Quote of the Day

I’m not a Mennonite, but I resonate with this:

It’s interesting being a Mennonite and an academic. Sometimes I find my Anabaptist-Mennonite sensibilities grating against the norms of academia: my “priesthood of all believers” mentality against intellectual elitism, my discipleship/faith-without-works-is-dead mentality against the divorcing of theory from practice, and especially, my appreciation for the “plain sense” and the poetry of Scripture (in the vernacular!) against the inaccessibility of academic language.

From Susan Guenther Louwen, a in a Mennonite World Review article, “Being a Mennonite Academic.”

HT: Devin Manzullo-Thomas

One thought on “Quote of the Day

  1. One of my close “companions”/kindred spirits along the way and a theologian whom I deeply admire is Dorothee Soelle (1929-2003).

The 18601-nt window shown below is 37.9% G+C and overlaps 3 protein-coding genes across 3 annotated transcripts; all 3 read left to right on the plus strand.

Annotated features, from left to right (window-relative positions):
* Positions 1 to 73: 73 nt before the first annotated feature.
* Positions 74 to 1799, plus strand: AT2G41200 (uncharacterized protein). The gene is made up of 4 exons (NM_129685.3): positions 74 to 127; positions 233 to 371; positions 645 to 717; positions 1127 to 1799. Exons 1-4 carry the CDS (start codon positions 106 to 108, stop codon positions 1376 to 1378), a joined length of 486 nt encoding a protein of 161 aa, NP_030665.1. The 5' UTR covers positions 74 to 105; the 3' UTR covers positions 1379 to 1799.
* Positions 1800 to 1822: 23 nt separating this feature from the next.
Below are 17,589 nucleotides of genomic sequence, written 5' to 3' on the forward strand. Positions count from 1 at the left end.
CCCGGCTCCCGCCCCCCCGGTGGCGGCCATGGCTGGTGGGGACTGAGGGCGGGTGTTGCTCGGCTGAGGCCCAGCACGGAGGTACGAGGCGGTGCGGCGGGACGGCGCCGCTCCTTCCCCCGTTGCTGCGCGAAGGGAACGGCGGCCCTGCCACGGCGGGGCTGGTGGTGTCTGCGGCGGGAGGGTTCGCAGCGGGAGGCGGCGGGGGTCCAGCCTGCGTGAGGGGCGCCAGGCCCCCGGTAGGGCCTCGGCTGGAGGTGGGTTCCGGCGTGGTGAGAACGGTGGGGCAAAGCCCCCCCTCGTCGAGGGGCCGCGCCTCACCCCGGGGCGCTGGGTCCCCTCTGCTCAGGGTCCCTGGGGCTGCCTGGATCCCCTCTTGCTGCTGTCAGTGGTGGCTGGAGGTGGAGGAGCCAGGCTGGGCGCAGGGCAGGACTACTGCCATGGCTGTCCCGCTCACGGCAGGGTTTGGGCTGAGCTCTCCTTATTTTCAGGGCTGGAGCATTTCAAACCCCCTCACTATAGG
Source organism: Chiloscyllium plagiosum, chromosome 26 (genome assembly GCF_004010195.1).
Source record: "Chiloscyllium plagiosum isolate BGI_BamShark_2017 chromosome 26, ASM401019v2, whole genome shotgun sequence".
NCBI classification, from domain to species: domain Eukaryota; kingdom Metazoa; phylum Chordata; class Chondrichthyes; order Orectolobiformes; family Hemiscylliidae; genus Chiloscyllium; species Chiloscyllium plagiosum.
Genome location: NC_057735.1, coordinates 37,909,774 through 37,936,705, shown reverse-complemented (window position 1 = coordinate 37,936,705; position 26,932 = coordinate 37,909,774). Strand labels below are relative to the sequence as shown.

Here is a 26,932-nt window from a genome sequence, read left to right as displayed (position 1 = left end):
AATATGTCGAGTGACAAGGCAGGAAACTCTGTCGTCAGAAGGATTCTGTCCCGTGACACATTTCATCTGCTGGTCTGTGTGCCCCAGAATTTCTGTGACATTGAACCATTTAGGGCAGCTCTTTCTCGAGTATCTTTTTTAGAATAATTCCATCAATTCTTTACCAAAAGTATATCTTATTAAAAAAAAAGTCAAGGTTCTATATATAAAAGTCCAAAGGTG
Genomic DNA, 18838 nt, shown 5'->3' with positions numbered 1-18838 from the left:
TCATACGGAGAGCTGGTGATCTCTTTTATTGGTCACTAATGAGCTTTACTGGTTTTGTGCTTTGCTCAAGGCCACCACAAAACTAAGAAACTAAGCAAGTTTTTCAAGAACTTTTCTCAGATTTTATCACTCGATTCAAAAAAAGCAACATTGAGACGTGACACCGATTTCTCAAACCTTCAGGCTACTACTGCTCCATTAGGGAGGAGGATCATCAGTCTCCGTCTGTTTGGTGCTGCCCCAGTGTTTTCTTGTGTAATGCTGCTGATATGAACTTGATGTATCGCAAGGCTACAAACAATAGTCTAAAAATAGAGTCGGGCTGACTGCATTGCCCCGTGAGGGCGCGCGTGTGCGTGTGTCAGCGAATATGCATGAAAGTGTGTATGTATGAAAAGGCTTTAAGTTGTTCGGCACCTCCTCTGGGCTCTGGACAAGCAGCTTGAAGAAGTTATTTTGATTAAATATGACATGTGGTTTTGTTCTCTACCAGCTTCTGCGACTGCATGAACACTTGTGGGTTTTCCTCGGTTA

In her autobiography, Against the Wind: Memoir of a Radical Christian (Fortress, 1999), she spoke about her own theological writing this way:
    “Perhaps the university had its difficulties with me because I took diverging paths, in search of a way of writing that was different from that of established scholarship. I did not want to overload my books with footnotes; I wanted to document my thought process, not my knowledge. The dominant pattern is to line up as many authorities as possible behind oneself instead of risking saying something new.”

    The university has great problems with such folks until it becomes necessary or profitable to study them. So it always has been.


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